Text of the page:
Release Date: January 20, 2016
BUFFALO, N.Y. – A Supreme Court decision ruling a class action lawsuit can continue, even after a business offers to fully pay the first person who brought suit is a “big win for consumers,” says University at Buffalo Law School Professor Christine P. Bartholomew.
“Class actions are essential to private enforcement of laws, particular consumer protection laws,” says Bartholomew, associate professor of law at UB and an expert on civil procedures and class actions. “Had the court decided differently, companies could essentially pick-off plaintiffs, settling class actions for a fraction of the defendant’s actual wrongdoing.”
Today’s Supreme Court decision stemmed from a case involving text messages sent during a recruitment campaign the defendant, Campbell-Ewald Company, sent as part of an ad campaign for the Navy. The texts were unsolicited and thus a potential violation of the Telephone Consumer Protection Act. Under the act, Campbell-Ewald was liable for $1,500 per unsolicited text, up to the statutory cap.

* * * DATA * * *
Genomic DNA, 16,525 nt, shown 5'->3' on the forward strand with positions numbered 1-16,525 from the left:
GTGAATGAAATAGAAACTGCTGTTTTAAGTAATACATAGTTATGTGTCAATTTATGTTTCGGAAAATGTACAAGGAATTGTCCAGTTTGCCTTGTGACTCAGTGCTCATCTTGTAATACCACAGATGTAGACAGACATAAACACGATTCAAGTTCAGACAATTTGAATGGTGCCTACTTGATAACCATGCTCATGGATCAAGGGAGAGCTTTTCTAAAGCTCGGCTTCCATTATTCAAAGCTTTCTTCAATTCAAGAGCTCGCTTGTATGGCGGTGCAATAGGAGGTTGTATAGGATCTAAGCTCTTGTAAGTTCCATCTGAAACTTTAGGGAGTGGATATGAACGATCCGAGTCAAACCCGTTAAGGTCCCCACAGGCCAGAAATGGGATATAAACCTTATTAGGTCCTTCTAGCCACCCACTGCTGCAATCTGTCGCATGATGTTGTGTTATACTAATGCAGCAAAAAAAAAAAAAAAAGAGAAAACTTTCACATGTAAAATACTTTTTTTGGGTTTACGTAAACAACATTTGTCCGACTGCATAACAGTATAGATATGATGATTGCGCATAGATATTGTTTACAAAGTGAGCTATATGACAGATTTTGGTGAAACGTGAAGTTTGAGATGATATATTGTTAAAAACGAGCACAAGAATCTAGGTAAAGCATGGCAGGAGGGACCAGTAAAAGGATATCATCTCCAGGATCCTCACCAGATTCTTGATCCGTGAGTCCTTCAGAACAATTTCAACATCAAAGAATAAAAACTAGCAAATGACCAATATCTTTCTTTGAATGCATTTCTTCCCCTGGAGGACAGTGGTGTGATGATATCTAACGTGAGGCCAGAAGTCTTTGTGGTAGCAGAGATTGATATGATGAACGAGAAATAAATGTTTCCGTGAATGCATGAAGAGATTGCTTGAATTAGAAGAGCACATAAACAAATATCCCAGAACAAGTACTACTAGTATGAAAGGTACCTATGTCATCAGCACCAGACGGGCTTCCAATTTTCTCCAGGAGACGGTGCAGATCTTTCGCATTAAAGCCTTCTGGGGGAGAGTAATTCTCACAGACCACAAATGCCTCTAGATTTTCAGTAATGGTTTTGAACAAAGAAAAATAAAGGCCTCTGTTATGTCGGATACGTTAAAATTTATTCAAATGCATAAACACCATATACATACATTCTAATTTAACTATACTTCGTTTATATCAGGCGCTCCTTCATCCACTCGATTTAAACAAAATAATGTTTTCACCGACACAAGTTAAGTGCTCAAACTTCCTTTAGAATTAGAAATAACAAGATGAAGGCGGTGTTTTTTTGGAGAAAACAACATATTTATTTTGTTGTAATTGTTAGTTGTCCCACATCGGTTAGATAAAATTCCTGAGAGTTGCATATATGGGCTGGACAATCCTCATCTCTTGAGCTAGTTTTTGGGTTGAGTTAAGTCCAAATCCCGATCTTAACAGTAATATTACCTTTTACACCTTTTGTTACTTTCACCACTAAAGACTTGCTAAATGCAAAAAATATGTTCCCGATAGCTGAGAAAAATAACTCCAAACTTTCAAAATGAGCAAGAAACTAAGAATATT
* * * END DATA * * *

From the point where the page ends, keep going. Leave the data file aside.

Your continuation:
Jose Gomez, a California resident, brought a class action against the company. Campbell-Ewald offered to settle with Gomez for $1,503, far less than the company would be liable for in a class action involving all the potential recipients of the unsolicited texts. Gomez turned down the settlement.
On appeal, the company argued the case should not have been able to go forward because the offer to settle made Gomez’ claim moot. The Ninth Circuit disagreed, affirming the trial court decision. The company appealed to the Supreme Court, who upheld the circuit court decision.
The ruling is somewhat of a surprise for the Supreme Court under Chief Justice John Roberts, according to Bartholomew. The court has repeatedly issues decisions that have disfavored class actions, siding on behalf of class action reform and business rather than consumers, Bartholomew says.
“While today’s decision does not go far enough to strengthen class action mechanisms, it is a step in the right direction,” she says.
Bartholomew is available for interviews, by request, on the Supreme Court decision, as well as issues on class action, anti-trust and consumer protection.